Healing Water by Joyce Moyer Hostetter.
Calkins Creek/Boyds Mills Press: Honesdale, PA, 2008.

Healing Water is a very sad but transformative story. It is an excellent story, though I expect it will be mostly read by adults. Because of the depressing subject, I do not know how many teens will pick it up. It may appeal to teens sensitive to others' feelings or teens who have known desperation of some sort themselves. I was such a teen, but this book is so heart-wrenching. That said, there is much we could learn from it. Maybe know already, but could use a reminder.

The story starts with Pia, a young boy, being abandoned by his best friend/older brother/father figure, as he is expelled from his community in Hawaii when diagnosed with leprosy. After trying to survive on his own in the settlement on Moloka'i, Pia is sheltered by a thief, who expects Pia to be his slave. He struggles with his new life and desire to protect others' from his master. He finds new hope when Father Damien (a real person) comes to minister to the community. However, he is confronted by his past and must sort out his anger, when his friend Kamaka also voluntarily comes to live in the community with his wife.

As you would expect, water is symbolic in a couple places in the story, besides the first church in the community being called the Church of the Healing Spring. There is the storm which is a turning point in Pia's struggle with his anger regarding abandonment, and Father Damien cleanses Pia's feet and with them his spirit. Forgiveness and service to others are important factors in the story. Letting go of anger which can destroy you, even if it is justified. Important, but certainly an inner battle.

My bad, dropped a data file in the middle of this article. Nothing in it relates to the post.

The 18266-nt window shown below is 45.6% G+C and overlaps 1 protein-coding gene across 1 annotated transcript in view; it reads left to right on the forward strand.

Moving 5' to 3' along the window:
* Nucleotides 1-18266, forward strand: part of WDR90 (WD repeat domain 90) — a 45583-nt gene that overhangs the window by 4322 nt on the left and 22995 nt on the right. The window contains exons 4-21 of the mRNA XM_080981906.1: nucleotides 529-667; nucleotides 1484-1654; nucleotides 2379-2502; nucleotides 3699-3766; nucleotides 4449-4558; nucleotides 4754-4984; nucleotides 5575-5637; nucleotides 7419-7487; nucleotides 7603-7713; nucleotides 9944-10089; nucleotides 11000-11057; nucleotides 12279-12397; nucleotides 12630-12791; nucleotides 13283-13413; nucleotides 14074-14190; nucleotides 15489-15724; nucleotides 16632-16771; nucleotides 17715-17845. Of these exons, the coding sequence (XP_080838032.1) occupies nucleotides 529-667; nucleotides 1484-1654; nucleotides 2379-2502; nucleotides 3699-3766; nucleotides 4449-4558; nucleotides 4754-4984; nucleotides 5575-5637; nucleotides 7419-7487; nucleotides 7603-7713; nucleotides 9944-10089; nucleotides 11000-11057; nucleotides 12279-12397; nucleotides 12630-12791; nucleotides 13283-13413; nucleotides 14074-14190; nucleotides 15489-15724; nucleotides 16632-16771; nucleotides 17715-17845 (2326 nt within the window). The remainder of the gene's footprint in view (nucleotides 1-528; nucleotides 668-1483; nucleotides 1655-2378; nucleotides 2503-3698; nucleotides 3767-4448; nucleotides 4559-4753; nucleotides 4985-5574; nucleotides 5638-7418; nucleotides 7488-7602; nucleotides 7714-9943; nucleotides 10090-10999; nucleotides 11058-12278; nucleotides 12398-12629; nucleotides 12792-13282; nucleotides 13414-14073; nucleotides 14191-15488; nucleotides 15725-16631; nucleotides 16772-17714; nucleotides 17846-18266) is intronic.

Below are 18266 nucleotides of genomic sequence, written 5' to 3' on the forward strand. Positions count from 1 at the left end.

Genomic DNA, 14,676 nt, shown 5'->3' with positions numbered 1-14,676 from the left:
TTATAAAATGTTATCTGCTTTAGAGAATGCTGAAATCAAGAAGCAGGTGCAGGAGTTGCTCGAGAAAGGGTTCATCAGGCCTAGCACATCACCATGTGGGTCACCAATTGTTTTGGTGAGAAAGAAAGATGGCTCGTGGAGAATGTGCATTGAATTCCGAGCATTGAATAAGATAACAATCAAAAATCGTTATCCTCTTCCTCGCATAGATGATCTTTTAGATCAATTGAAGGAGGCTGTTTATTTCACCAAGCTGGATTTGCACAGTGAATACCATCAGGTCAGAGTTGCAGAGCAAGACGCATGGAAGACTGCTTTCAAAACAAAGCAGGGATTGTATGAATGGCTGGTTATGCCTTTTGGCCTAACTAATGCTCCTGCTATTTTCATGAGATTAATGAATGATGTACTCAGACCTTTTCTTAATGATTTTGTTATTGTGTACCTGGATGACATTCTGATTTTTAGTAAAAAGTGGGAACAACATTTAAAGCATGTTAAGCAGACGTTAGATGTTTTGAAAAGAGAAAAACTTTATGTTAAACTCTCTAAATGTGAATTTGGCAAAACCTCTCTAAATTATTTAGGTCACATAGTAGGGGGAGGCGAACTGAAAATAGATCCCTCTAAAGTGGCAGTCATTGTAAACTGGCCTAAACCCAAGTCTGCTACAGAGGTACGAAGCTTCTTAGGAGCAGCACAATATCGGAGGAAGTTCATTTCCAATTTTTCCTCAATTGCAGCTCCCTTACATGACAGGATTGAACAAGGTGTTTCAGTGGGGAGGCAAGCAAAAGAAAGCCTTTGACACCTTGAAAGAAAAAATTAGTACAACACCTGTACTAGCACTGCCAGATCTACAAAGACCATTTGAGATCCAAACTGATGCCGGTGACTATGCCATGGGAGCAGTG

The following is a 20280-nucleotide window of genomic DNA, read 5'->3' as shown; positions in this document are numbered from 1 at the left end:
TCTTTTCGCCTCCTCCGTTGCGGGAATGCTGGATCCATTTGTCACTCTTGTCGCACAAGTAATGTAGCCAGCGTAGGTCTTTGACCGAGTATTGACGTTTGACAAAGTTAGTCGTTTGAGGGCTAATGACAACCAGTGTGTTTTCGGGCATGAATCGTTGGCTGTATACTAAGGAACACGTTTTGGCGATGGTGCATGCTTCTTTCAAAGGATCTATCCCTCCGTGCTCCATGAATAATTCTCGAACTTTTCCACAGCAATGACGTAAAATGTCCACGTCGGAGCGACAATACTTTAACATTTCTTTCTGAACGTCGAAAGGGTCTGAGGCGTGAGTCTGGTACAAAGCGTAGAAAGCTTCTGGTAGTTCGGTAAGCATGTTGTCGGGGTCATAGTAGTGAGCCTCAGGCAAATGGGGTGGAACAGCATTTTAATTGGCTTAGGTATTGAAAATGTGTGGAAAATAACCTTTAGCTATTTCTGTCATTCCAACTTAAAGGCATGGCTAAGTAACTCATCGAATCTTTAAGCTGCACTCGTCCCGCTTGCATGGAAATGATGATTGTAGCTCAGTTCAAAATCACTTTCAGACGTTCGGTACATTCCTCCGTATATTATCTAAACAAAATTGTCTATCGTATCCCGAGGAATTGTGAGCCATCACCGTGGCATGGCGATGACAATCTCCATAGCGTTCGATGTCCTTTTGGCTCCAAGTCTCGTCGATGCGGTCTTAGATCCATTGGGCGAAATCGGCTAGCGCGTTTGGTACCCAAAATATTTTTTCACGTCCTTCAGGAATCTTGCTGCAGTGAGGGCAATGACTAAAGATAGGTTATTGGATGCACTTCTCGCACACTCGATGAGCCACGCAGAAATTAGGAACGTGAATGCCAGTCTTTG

Hostetter has done a good job of creating the Hawaiian setting, through the use of language and other cultural references. I appreciate the use of historical figures and the recreating of the experience of a real community. The community comes to life, and the story seems real, not forced or fabricated. Pia seems real.

related-leprosy, disfiguring disease, conduct of life, forgiveness, service to others, abandonment, survival, community and friendship, Molokai, Hawaii, 19th century

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